A Sense of Community

It bothers me that I find myself often saying, “Where is today’s sense of community?” I have the blessed opportunity of being able to meet people from various cultures, religions, countries and so forth. However, sometimes this opportunity creates a deep struggle within my heart. Now, I understand that I am about to generalize a whole community and I know that these comments are not true of everyone; however, I do honestly believe that it is (sadly) the vast majority. Another key point is that I do live in a city and my experiences in the city have been different, overall, than from those when I visit family/friends who live in more of a country setting where you still borrow a cup of sugar from your neighbor. That being said…I’ve been asking myself, “Where is today’s sense of community?”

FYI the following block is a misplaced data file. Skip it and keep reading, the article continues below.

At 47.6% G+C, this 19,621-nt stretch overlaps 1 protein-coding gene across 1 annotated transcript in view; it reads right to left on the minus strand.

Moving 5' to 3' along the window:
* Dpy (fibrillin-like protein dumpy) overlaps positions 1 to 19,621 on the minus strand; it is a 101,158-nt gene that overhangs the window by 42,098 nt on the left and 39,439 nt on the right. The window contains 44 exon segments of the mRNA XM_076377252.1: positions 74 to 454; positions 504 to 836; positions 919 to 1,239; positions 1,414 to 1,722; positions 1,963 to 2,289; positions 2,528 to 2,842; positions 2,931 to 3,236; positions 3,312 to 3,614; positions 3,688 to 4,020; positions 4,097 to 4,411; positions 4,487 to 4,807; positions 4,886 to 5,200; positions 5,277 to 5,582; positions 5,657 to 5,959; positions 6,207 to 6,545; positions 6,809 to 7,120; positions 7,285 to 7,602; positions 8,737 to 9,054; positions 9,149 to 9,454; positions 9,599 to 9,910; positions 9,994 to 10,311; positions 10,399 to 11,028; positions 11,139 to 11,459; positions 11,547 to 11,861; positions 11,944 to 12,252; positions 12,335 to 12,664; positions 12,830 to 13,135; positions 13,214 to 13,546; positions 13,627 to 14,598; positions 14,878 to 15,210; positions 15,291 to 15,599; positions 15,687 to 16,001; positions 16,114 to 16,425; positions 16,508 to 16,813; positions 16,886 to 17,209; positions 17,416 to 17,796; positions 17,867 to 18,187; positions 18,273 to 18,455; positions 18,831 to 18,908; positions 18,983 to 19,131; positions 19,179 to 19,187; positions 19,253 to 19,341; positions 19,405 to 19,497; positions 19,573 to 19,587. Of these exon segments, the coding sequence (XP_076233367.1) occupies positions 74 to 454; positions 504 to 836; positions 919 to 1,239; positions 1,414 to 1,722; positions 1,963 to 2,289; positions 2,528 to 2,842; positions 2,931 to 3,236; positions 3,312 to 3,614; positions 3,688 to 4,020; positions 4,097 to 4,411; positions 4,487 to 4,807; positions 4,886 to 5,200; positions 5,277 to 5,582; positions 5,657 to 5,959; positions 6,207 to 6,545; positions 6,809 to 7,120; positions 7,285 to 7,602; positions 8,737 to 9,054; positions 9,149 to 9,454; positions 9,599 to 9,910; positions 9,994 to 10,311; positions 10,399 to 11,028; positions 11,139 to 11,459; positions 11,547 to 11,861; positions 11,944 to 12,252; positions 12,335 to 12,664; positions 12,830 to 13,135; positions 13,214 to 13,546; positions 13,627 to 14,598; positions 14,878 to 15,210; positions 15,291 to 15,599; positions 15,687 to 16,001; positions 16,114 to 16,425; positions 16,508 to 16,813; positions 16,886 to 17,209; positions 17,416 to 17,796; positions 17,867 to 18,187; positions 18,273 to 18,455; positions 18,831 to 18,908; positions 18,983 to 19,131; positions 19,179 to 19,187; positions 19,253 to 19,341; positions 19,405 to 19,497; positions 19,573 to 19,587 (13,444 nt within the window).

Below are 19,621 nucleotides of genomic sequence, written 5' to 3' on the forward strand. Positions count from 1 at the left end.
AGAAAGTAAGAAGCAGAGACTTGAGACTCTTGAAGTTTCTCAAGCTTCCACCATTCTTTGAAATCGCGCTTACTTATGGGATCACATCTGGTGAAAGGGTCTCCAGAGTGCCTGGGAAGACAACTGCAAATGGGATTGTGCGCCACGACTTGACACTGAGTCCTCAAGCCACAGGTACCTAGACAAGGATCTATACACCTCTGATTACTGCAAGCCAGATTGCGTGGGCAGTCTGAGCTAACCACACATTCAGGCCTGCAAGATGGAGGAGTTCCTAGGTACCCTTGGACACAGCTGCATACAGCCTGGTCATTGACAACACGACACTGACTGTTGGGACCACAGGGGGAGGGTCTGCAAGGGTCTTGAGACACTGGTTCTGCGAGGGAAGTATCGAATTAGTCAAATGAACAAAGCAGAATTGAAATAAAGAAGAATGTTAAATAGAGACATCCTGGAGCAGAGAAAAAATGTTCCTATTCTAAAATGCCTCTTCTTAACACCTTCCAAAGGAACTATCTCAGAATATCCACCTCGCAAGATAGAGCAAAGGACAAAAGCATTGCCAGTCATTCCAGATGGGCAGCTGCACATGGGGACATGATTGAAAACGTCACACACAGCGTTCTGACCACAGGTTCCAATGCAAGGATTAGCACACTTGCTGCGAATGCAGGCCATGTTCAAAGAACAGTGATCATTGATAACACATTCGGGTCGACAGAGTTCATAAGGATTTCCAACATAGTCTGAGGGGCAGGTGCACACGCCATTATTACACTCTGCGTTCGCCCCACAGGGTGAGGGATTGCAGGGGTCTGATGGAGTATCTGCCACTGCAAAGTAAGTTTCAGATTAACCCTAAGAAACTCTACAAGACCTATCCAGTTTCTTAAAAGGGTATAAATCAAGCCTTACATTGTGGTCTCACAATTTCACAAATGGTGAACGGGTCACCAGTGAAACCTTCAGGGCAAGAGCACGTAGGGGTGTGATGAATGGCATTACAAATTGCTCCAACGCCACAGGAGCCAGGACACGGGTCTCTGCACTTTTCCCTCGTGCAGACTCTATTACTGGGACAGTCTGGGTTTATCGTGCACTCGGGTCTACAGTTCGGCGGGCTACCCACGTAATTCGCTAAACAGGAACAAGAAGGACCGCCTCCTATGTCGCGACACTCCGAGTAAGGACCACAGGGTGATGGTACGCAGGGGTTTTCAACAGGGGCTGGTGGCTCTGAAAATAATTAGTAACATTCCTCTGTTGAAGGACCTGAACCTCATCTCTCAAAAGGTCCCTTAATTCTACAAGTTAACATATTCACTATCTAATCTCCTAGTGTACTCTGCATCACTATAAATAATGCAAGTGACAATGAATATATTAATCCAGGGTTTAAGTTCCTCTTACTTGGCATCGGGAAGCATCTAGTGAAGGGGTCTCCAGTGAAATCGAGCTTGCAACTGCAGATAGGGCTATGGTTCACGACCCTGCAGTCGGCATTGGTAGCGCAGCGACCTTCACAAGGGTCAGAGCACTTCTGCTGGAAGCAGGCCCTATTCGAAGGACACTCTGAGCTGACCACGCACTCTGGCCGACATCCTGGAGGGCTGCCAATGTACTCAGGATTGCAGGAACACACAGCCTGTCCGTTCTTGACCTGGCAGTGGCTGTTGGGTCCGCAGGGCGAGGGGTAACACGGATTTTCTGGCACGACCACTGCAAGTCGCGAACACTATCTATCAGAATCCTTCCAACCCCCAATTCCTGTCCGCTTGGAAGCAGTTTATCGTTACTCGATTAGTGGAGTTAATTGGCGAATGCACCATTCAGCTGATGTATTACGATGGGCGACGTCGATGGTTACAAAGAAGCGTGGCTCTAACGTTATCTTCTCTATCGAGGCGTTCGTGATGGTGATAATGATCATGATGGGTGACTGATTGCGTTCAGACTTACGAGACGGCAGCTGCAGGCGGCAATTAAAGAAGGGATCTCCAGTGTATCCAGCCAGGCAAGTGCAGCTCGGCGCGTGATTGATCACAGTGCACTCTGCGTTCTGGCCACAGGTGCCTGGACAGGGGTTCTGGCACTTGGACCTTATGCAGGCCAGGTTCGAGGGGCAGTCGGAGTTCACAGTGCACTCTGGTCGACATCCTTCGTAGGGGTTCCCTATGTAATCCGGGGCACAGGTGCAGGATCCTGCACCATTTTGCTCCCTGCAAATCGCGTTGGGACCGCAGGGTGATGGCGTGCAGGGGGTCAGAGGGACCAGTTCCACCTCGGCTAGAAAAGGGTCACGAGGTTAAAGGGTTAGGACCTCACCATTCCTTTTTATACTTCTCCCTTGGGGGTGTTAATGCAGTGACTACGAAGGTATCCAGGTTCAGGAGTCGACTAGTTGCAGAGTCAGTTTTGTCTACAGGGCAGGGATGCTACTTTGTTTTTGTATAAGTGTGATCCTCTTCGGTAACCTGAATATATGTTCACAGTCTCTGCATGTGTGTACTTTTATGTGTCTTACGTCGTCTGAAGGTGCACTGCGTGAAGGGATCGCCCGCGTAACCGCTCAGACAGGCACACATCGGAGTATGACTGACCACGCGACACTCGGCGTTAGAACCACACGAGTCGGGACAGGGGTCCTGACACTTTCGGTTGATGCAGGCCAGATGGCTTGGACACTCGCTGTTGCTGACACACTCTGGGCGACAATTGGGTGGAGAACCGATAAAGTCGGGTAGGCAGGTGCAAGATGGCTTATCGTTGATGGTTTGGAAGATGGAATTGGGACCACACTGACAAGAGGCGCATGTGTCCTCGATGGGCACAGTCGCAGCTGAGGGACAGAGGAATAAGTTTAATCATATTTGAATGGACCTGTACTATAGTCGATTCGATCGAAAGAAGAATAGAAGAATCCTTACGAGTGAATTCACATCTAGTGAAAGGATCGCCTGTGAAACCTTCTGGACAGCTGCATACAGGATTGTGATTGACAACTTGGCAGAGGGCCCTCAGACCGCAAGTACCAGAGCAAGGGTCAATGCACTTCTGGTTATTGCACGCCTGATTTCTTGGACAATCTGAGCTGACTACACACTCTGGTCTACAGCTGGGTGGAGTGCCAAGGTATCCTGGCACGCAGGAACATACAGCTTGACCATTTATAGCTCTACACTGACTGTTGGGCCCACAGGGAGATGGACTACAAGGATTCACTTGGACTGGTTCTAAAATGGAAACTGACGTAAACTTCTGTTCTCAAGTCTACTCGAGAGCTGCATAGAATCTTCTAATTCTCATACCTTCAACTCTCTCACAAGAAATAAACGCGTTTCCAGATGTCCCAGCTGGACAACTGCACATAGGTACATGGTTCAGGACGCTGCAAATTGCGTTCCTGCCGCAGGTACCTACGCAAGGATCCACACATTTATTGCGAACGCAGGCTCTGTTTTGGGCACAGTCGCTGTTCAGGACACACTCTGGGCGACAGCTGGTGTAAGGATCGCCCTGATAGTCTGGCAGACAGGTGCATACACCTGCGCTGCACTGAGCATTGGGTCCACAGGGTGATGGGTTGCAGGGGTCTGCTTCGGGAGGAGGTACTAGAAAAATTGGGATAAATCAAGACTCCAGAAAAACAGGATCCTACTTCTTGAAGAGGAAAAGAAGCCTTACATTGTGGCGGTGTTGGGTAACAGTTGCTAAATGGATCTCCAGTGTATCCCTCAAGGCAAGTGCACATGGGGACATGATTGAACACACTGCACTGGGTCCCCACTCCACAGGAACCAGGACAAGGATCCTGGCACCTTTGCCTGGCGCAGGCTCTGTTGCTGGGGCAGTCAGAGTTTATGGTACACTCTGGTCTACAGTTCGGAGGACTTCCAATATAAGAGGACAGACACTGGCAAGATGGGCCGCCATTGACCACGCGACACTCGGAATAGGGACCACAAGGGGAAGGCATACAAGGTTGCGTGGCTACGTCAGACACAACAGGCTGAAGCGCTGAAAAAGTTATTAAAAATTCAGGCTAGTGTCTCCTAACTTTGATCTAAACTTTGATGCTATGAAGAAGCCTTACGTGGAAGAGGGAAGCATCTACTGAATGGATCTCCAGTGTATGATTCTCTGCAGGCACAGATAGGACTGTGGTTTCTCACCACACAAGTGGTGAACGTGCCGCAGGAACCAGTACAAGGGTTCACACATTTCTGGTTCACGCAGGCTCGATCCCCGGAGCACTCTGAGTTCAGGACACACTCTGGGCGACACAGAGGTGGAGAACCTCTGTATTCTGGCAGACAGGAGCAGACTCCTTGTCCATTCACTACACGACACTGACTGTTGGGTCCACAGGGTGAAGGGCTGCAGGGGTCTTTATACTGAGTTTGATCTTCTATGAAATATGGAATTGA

This thought was brought to the front of my mind today when I was driving on a very busy road outside the city. I was approaching a red light when suddenly the car in front of me stopped moving. I stepped on my breaks, thinking perhaps this was an individual who was choosing the cell phone over driving, but then I realized that was not the case. It was an elderly gentleman and his car then began to drift backwards. I slowly started to go in reverse and put on my hazards. Meanwhile, cars are approaching us and then swerving around to pass us (Exhibit A – clearly people driving backwards should be a sign something is wrong). The car continued to go backwards, but I was beginning to get nervous because we were now going backwards around a curve, where cars fly. I stopped and, of course, the gentleman’s car bumped into mine. I’m blaring on my horn, not out of anger towards him (I could clearly tell something is wrong), but rather in the hope of alerting drivers who are coming from around the bend to slow down before ramming into us (here I am somewhat freaking out because my infant is in the backseat and this is where the first point of impact would land). At this same time, there’s a continuous flow of traffic trying to maneuver around us at a fast pace (Exhibit B – many vehicles’ windows were down due to the nice weather today, would you not have yelled into my car, “hey, is everything okay?”… nope). After several minutes, I decided I had to leave the scene out of concern for my child, so I turned on my signal and a nice elderly woman let me in front of her to get around the stalled car (now this would be evidence that some people still do look out for others in their community – thank you!). I then drove forward and got on my phone to call the police to come help the guy before he gets hit, and because I believe in community, I turned my car around and parked above the scene of the disabled vehicle. An older guy did the same thing and walked ahead of me to the car that was in the middle of the road (2nd helpful community member). We tried to explain to the elderly man that he needed to get out of his car and come over on the grass because it was not safe for him to sit in the middle of the road, around a curve (Exhibit C – DOZENS of cars continued to fly around us.). We then helped the guy to get out of his car and onto the grassy area, which was a challenge because it soon became apparent that he struggled with walking and could hardly hear when one spoke to him (Exhibit D – we had to wait as several cars flew by us, even though the speed limit is 25 mph, refusing to let us walk to the grassy area). Eventually, we were able to get a car to stop and we guided the gentleman to the grass. I then agreed to wait with the man, while the other community member left. For at least ten minutes, we stood on the side of the road across from the car, waiting for the police. During this time, cars never stopped driving by – it was a steady flow with not even one car length empty at any point (Exhibit E – So many people drove by me holding up an elderly man and a car sitting in the middle of the road, and yet only ONE guy asked if we needed help; I thanked him and explained that the police were on their way). Eventually, a police officer arrived and she was able to drift the car back further to a spot where it could then be pulled off the side of the road after several attempts. During this time, one guy asked if she needed help. She declined, but we were still thankful. Nevertheless, at this same time, dozens of more cars (Exhibit F) quickly drove by us without offering to help this lady who was standing outside of the car and pushing it herself, while trying to steer it to the side. Thankfully, the whole event then ended; the car was to be towed and the officer was helping out the driver. In addition, I am VERY grateful that no one was hurt.